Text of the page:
The Cross – It rests on the timeline of history like a compelling diamond… its tragedy summons all sufferers… its absurdity attracts all cynics… its hope lures all searchers. Jesus’ darkest hours. Mankind’s highest hope. They hang together on the cross for all eternity, leaving no doubt why they call Him Saviour.
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One of the most dangerous qualities of pride is that it sneaks into places in our hearts where other sins once lived. We begin to conquer some sinful attitude, or habit, or addiction with God’s help, and soon enough we marvel at our own strength, or resolve, or purity, as if we somehow accomplished it on our own. C.S. Lewis writes, “The devil loves ‘curing’ a small fault by giving you a great one” (Mere Christianity, 127). The confidence we feel in ourselves after defeating sin can carry us as far away from God as, or even farther than, the sin we defeated.
If we battle some sins, but welcome pride, we will lose the war. But if we suffocate pride, we will starve every other sin of its oxygen.
Pride’s War Against You
Pride lingers in us more than most sins because we fail to see how poisonous and deadly it really is. Pride colors our perception of ourselves and the world around us, blowing a thick, treacherous fog over reality. It cripples our souls, keeping us so focused on ourselves that we’re almost physically incapable of love. And it will damn us if we let it, dragging us to death, but making us believe we’re in control.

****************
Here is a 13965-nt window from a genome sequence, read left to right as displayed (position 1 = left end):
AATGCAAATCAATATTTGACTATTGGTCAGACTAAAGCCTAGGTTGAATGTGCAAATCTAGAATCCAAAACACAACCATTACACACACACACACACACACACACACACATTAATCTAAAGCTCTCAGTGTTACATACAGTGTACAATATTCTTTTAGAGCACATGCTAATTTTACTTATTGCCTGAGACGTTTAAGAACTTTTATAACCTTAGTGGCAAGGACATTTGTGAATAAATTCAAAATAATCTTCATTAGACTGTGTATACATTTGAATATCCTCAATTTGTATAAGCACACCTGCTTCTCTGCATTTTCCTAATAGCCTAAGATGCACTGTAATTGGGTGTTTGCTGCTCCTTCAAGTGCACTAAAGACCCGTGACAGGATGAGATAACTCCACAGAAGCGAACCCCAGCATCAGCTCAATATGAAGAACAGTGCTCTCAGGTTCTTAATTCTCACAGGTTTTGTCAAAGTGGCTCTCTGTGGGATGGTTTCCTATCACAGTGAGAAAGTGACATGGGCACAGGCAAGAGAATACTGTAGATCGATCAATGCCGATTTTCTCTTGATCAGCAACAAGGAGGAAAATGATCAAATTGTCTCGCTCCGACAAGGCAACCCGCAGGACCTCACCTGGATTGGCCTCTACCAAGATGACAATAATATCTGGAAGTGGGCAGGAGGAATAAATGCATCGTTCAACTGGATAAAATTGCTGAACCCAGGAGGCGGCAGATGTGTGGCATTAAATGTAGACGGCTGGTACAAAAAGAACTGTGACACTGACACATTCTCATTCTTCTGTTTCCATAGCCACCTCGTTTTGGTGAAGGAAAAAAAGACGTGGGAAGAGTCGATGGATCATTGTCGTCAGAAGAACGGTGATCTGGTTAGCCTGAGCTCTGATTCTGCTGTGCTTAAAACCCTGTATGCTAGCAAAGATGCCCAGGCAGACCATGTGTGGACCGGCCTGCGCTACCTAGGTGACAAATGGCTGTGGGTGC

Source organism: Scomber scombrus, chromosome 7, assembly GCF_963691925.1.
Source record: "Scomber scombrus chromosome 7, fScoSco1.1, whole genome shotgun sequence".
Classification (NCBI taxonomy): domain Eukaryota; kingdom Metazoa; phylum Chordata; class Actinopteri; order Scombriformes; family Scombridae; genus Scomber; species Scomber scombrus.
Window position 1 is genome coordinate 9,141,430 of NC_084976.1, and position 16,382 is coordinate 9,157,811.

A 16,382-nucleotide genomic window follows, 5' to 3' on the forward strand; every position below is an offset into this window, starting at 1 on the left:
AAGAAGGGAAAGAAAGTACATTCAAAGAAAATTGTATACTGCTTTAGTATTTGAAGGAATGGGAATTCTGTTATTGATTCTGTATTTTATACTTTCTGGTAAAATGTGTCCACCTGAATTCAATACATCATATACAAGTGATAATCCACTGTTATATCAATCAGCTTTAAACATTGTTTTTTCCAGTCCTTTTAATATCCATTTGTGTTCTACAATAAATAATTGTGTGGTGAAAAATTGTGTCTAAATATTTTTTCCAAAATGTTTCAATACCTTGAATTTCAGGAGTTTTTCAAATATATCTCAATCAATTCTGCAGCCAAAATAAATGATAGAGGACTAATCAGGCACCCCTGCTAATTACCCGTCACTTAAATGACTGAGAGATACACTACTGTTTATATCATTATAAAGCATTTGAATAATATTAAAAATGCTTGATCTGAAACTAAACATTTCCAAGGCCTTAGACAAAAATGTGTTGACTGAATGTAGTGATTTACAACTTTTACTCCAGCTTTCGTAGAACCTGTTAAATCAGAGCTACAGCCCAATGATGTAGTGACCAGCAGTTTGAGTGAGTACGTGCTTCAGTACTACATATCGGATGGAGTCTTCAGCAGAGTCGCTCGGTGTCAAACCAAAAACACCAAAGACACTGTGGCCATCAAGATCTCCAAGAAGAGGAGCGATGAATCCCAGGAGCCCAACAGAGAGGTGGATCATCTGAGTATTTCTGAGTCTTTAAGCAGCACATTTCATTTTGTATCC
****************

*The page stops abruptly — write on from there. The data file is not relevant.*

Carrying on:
1. Pride will lie to you.
Pride convinces us we are more important than God, and that our perspective is better than his. “The heart is deceitful above all things” (Jeremiah 17:9). Your heart. More specifically, the pride in your heart (Obadiah 1:3), which declares you know more or better than the all-knowing God. We can be blindly led along by our pride, which Solomon calls “the lamp of the wicked” (Proverbs 21:4).
Lewis, who calls pride “the great sin,” writes, “A proud man is always looking down on things and people; and, of course, as long as you are looking down, you cannot see something that is above you” (124). Pride sets our eyes firmly on ourselves — our needs, our gifts, our effort, our problems — and away from the sovereignty, sufficiency, and beauty of God. It clouds our vision of him, and elevates our vision of self. It not only blinds us to him, but removes any motivation to seek him (Psalm 10:4).
Worst of all, pride often wears the appearance of godliness, but lacks its power completely (2 Timothy 3:2–5), breeding false confidence and sure destruction.